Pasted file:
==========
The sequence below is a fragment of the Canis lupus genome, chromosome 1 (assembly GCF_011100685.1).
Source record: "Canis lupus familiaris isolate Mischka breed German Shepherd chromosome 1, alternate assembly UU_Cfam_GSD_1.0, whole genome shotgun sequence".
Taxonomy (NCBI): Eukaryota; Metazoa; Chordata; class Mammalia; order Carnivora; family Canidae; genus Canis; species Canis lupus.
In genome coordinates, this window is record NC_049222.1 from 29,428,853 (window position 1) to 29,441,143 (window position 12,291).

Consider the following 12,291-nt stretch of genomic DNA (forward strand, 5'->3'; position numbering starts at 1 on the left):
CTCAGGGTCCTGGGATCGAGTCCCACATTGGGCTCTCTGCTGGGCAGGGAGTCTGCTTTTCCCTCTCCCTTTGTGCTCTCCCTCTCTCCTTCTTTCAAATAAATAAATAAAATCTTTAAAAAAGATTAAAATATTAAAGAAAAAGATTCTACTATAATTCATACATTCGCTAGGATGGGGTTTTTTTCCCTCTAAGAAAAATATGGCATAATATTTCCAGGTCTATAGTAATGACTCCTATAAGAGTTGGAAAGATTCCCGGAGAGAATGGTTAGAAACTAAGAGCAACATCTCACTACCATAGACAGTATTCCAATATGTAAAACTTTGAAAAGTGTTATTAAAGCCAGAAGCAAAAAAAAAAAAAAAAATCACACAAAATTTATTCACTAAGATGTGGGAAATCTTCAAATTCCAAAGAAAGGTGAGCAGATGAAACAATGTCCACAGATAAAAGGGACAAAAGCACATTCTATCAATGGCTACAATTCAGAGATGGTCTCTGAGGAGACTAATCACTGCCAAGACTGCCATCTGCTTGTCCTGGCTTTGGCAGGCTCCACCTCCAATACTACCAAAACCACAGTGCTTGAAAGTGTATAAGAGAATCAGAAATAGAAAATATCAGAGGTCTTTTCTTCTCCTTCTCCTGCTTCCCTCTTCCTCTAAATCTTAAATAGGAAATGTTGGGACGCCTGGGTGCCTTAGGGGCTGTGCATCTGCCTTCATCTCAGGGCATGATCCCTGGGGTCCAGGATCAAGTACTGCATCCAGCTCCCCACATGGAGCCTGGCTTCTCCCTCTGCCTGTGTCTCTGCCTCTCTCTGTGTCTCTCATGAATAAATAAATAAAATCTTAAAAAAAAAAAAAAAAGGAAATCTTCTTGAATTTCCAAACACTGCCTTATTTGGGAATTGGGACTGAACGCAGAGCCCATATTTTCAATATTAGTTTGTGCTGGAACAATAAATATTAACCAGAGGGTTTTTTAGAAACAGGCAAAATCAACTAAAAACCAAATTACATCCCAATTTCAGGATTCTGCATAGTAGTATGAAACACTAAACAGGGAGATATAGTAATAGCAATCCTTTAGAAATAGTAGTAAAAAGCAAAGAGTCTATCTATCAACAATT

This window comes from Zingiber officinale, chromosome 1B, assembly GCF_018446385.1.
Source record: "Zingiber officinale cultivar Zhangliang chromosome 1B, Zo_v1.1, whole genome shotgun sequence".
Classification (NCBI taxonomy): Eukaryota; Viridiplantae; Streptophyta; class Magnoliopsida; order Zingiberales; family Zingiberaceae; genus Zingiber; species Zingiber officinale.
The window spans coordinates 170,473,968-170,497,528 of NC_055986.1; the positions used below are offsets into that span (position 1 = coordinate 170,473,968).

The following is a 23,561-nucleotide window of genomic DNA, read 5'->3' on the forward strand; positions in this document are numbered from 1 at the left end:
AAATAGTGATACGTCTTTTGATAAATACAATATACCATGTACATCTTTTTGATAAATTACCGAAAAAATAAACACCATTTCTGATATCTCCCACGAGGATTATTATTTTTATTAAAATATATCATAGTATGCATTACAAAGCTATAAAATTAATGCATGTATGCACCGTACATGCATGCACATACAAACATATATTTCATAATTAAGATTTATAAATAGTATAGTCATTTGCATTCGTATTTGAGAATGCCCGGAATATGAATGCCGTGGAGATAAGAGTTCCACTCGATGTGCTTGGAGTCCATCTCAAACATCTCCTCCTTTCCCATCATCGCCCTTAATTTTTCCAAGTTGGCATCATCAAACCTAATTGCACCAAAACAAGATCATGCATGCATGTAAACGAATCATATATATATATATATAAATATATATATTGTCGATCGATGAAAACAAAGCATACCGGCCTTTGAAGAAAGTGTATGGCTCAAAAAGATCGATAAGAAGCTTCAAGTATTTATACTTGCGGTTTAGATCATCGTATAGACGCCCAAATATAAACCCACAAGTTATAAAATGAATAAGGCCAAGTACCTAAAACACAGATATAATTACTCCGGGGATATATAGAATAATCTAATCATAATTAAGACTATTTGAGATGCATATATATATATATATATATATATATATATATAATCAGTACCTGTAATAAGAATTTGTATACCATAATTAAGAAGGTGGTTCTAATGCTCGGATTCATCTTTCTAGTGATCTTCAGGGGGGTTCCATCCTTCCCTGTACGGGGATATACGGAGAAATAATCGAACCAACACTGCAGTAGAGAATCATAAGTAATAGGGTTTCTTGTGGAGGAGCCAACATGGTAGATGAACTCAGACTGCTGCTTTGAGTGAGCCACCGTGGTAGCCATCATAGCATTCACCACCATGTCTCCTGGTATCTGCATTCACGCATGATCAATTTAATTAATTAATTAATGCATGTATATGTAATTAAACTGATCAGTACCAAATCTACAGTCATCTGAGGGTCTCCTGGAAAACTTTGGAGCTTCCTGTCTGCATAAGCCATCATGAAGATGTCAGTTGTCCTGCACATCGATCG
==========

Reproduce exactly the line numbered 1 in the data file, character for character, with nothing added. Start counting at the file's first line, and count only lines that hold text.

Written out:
The sequence below is a fragment of the Canis lupus genome, chromosome 1 (assembly GCF_011100685.1).